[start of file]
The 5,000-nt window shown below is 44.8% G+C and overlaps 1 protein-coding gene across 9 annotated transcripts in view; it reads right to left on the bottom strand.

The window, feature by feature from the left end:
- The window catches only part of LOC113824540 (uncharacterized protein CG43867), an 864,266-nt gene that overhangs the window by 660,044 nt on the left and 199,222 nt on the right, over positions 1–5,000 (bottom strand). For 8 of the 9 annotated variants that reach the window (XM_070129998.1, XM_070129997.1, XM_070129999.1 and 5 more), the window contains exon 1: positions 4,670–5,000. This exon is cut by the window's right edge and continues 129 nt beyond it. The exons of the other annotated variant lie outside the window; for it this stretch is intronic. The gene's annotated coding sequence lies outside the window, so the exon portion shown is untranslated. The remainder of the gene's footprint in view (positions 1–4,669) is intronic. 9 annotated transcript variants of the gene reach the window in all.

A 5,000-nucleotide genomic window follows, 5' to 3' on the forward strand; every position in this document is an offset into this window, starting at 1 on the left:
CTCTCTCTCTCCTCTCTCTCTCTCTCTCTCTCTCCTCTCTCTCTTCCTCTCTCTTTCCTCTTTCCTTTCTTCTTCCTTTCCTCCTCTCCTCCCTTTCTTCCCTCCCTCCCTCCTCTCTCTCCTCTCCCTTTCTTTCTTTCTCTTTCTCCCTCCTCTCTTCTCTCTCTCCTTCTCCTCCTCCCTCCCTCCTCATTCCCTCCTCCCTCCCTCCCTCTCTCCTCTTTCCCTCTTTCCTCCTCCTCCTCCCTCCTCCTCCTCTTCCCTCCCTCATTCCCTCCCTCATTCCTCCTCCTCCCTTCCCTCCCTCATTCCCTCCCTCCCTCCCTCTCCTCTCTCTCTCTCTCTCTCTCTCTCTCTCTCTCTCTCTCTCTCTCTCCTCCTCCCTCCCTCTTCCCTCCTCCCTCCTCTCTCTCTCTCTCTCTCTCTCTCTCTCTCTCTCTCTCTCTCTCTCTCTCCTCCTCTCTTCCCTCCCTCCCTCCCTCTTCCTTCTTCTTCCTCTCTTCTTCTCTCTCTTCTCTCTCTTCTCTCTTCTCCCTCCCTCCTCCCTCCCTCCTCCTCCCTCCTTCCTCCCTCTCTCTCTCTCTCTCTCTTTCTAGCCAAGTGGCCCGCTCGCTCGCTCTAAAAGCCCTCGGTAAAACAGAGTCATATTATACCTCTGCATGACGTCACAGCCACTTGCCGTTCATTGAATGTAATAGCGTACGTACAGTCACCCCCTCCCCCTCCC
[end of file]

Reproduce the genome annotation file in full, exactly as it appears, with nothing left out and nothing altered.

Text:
The 5,000-nt window shown below is 44.8% G+C and overlaps 1 protein-coding gene across 9 annotated transcripts in view; it reads right to left on the bottom strand.

The window, feature by feature from the left end:
- The window catches only part of LOC113824540 (uncharacterized protein CG43867), an 864,266-nt gene that overhangs the window by 660,044 nt on the left and 199,222 nt on the right, over positions 1–5,000 (bottom strand). For 8 of the 9 annotated variants that reach the window (XM_070129998.1, XM_070129997.1, XM_070129999.1 and 5 more), the window contains exon 1: positions 4,670–5,000. This exon is cut by the window's right edge and continues 129 nt beyond it. The exons of the other annotated variant lie outside the window; for it this stretch is intronic. The gene's annotated coding sequence lies outside the window, so the exon portion shown is untranslated. The remainder of the gene's footprint in view (positions 1–4,669) is intronic. 9 annotated transcript variants of the gene reach the window in all.

A 5,000-nucleotide genomic window follows, 5' to 3' on the forward strand; every position in this document is an offset into this window, starting at 1 on the left:
CTCTCTCTCTCCTCTCTCTCTCTCTCTCTCTCTCCTCTCTCTCTTCCTCTCTCTTTCCTCTTTCCTTTCTTCTTCCTTTCCTCCTCTCCTCCCTTTCTTCCCTCCCTCCCTCCTCTCTCTCCTCTCCCTTTCTTTCTTTCTCTTTCTCCCTCCTCTCTTCTCTCTCTCCTTCTCCTCCTCCCTCCCTCCTCATTCCCTCCTCCCTCCCTCCCTCTCTCCTCTTTCCCTCTTTCCTCCTCCTCCTCCCTCCTCCTCCTCTTCCCTCCCTCATTCCCTCCCTCATTCCTCCTCCTCCCTTCCCTCCCTCATTCCCTCCCTCCCTCCCTCTCCTCTCTCTCTCTCTCTCTCTCTCTCTCTCTCTCTCTCTCTCTCTCTCCTCCTCCCTCCCTCTTCCCTCCTCCCTCCTCTCTCTCTCTCTCTCTCTCTCTCTCTCTCTCTCTCTCTCTCTCTCTCTCCTCCTCTCTTCCCTCCCTCCCTCCCTCTTCCTTCTTCTTCCTCTCTTCTTCTCTCTCTTCTCTCTCTTCTCTCTTCTCCCTCCCTCCTCCCTCCCTCCTCCTCCCTCCTTCCTCCCTCTCTCTCTCTCTCTCTCTTTCTAGCCAAGTGGCCCGCTCGCTCGCTCTAAAAGCCCTCGGTAAAACAGAGTCATATTATACCTCTGCATGACGTCACAGCCACTTGCCGTTCATTGAATGTAATAGCGTACGTACAGTCACCCCCTCCCCCTCCC